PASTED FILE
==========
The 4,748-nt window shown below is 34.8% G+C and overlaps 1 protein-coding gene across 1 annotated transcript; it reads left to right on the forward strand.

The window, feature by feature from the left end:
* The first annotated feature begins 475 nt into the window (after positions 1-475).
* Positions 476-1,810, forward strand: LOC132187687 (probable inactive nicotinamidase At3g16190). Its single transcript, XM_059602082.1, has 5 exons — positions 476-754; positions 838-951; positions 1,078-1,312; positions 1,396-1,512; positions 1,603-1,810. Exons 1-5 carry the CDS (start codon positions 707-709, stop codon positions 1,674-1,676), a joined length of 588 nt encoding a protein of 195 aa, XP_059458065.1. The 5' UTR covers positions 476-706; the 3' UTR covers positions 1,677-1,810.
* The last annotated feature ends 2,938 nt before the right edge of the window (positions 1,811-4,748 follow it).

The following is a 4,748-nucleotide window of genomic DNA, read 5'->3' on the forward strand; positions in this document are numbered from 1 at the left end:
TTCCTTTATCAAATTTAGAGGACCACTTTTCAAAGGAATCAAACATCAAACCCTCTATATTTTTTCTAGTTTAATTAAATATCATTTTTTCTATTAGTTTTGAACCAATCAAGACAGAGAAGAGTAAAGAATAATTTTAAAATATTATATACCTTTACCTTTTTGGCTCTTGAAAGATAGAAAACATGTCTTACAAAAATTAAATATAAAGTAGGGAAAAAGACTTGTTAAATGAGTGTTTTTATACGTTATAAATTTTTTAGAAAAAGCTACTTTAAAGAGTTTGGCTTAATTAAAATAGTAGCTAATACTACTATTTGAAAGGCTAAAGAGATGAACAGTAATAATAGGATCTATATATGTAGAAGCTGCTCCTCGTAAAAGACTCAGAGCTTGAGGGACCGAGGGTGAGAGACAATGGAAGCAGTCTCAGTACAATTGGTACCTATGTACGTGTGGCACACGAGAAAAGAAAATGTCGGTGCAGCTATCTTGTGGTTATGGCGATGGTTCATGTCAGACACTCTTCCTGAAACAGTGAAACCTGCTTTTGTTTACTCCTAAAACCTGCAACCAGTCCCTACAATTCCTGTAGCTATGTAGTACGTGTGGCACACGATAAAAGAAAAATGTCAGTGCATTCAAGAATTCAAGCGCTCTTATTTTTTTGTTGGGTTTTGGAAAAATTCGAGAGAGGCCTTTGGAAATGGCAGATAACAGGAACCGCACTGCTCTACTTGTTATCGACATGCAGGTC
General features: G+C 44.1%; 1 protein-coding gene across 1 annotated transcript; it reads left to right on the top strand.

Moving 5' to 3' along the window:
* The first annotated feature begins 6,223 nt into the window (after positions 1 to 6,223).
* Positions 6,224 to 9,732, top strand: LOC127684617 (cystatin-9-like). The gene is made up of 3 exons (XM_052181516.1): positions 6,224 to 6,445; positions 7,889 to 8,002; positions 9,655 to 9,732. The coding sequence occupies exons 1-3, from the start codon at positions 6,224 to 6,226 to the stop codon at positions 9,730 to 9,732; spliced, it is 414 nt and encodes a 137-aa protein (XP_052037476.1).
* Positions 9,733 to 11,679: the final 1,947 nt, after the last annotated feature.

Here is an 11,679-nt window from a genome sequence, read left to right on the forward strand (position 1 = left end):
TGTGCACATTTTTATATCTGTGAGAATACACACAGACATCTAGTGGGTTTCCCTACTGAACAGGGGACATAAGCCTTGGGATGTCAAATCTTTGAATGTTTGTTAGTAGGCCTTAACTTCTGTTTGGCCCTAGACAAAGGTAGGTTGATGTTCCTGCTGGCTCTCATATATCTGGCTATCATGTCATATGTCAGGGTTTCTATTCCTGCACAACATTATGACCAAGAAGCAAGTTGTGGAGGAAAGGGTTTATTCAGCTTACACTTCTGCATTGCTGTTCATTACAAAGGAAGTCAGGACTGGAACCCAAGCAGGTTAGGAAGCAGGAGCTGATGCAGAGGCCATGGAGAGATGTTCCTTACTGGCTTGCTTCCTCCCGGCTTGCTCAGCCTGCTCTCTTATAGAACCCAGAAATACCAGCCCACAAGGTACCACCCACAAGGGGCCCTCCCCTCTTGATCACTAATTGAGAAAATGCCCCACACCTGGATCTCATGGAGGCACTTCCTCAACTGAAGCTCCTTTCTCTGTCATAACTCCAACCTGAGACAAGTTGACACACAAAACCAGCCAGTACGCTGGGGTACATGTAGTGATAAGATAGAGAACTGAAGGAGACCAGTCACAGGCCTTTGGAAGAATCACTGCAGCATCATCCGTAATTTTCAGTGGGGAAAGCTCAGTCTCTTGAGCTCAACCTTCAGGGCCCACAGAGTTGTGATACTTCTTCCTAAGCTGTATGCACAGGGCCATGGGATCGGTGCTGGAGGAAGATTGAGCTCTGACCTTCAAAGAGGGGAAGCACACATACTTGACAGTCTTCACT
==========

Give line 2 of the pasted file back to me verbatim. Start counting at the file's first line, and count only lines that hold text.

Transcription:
The window, feature by feature from the left end: